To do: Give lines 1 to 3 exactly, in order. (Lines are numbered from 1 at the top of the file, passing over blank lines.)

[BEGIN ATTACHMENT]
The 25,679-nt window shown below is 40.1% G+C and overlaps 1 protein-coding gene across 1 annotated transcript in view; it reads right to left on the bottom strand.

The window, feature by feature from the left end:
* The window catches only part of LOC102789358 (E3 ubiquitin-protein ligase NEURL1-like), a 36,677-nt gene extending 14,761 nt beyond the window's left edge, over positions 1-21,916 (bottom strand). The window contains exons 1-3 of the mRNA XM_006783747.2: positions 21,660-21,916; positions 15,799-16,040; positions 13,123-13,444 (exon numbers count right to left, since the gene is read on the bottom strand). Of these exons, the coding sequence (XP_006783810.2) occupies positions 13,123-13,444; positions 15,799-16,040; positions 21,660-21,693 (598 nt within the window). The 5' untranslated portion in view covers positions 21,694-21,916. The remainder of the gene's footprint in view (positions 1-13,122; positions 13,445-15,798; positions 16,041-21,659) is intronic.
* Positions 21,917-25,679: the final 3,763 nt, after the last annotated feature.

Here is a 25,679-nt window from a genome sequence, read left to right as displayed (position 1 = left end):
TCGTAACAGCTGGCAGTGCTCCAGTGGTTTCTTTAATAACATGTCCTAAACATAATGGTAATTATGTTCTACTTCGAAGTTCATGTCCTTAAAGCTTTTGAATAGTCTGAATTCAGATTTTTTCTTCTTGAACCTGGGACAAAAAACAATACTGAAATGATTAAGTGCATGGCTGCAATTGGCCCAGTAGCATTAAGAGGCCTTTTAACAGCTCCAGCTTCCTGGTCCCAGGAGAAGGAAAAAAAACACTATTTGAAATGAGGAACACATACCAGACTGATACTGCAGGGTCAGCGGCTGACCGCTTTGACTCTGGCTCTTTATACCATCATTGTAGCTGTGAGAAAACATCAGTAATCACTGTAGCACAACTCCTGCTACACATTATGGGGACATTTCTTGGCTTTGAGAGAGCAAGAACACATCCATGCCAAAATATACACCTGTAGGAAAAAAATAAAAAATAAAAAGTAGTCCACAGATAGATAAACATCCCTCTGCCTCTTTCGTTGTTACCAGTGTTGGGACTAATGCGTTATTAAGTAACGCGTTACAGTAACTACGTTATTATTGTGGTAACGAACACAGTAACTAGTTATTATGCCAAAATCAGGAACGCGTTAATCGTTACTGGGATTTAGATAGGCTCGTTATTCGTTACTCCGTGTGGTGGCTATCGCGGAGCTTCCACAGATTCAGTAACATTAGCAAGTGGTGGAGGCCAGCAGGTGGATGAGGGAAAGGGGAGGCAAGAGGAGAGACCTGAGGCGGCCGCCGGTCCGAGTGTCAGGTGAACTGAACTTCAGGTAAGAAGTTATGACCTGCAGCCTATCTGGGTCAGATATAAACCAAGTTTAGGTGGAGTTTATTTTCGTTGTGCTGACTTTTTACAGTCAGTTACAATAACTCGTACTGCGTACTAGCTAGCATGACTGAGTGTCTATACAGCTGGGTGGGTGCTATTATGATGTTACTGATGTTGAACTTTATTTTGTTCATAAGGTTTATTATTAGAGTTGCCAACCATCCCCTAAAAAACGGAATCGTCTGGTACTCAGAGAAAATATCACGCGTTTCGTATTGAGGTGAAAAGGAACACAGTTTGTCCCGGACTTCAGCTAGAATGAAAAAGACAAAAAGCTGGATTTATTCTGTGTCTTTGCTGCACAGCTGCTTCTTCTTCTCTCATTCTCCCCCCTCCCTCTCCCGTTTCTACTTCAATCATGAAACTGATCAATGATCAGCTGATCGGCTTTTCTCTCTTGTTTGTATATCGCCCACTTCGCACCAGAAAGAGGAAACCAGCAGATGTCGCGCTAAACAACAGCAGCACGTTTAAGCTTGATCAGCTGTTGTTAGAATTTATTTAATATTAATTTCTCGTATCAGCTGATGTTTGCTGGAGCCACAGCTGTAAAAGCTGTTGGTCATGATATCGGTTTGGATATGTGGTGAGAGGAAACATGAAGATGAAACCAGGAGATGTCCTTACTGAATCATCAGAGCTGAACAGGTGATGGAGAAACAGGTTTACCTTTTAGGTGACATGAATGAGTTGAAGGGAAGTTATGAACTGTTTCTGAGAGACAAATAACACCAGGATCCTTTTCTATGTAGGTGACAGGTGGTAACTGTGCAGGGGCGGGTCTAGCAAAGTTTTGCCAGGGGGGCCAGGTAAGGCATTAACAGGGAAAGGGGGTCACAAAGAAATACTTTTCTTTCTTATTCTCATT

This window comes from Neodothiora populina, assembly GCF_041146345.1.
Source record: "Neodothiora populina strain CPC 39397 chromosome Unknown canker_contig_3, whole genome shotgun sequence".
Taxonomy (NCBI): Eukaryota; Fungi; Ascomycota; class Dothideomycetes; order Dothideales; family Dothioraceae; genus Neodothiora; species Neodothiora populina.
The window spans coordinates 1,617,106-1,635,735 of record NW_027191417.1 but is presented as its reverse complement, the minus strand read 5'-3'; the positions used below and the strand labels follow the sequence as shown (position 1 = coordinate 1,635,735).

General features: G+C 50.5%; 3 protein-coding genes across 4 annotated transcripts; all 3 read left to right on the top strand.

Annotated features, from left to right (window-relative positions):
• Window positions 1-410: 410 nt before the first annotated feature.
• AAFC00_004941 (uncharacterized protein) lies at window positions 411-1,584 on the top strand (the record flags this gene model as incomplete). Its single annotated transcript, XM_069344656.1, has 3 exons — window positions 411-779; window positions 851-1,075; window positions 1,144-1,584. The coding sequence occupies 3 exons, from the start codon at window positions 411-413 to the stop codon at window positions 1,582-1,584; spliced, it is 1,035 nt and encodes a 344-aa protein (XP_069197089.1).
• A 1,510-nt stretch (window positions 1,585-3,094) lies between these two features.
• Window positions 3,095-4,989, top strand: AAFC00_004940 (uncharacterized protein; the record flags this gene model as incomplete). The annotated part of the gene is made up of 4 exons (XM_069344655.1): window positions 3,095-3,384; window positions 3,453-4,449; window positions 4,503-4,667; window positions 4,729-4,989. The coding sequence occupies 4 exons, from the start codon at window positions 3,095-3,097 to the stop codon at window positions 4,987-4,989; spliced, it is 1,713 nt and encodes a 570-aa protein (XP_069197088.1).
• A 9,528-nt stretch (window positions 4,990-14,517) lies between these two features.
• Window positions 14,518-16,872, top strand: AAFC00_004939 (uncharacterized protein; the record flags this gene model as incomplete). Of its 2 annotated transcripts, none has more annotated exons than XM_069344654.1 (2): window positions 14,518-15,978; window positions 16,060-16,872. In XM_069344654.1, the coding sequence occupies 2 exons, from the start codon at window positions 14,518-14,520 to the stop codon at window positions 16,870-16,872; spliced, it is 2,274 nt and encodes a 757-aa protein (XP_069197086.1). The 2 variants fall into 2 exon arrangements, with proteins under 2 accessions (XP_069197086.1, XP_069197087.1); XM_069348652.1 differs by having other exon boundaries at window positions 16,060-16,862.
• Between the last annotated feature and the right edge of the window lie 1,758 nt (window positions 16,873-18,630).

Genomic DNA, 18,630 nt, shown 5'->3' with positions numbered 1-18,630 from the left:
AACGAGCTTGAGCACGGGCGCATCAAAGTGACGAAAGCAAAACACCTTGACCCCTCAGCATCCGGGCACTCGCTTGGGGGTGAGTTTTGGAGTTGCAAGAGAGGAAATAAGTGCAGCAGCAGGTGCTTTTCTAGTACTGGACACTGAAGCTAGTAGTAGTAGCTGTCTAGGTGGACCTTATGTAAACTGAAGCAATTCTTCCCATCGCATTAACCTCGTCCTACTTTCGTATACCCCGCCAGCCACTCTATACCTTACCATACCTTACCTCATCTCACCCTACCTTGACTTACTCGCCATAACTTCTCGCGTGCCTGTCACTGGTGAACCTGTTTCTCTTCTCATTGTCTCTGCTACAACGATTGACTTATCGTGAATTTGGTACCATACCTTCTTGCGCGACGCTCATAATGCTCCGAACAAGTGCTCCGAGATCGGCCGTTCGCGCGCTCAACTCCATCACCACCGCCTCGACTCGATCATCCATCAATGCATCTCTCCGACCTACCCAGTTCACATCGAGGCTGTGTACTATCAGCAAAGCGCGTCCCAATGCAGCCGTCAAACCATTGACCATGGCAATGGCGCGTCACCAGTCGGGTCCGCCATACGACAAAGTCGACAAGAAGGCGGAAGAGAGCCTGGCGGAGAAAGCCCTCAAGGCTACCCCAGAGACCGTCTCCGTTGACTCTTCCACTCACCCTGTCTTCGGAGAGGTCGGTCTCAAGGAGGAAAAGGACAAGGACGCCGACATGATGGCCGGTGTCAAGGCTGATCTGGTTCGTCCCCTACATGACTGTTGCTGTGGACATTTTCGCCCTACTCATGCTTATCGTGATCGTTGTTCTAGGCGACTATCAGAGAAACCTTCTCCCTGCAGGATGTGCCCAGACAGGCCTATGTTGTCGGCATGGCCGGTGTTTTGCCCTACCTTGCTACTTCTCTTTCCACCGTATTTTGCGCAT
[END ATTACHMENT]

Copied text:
The 25,679-nt window shown below is 40.1% G+C and overlaps 1 protein-coding gene across 1 annotated transcript in view; it reads right to left on the bottom strand.

The window, feature by feature from the left end:
* The window catches only part of LOC102789358 (E3 ubiquitin-protein ligase NEURL1-like), a 36,677-nt gene extending 14,761 nt beyond the window's left edge, over positions 1-21,916 (bottom strand). The window contains exons 1-3 of the mRNA XM_006783747.2: positions 21,660-21,916; positions 15,799-16,040; positions 13,123-13,444 (exon numbers count right to left, since the gene is read on the bottom strand). Of these exons, the coding sequence (XP_006783810.2) occupies positions 13,123-13,444; positions 15,799-16,040; positions 21,660-21,693 (598 nt within the window). The 5' untranslated portion in view covers positions 21,694-21,916. The remainder of the gene's footprint in view (positions 1-13,122; positions 13,445-15,798; positions 16,041-21,659) is intronic.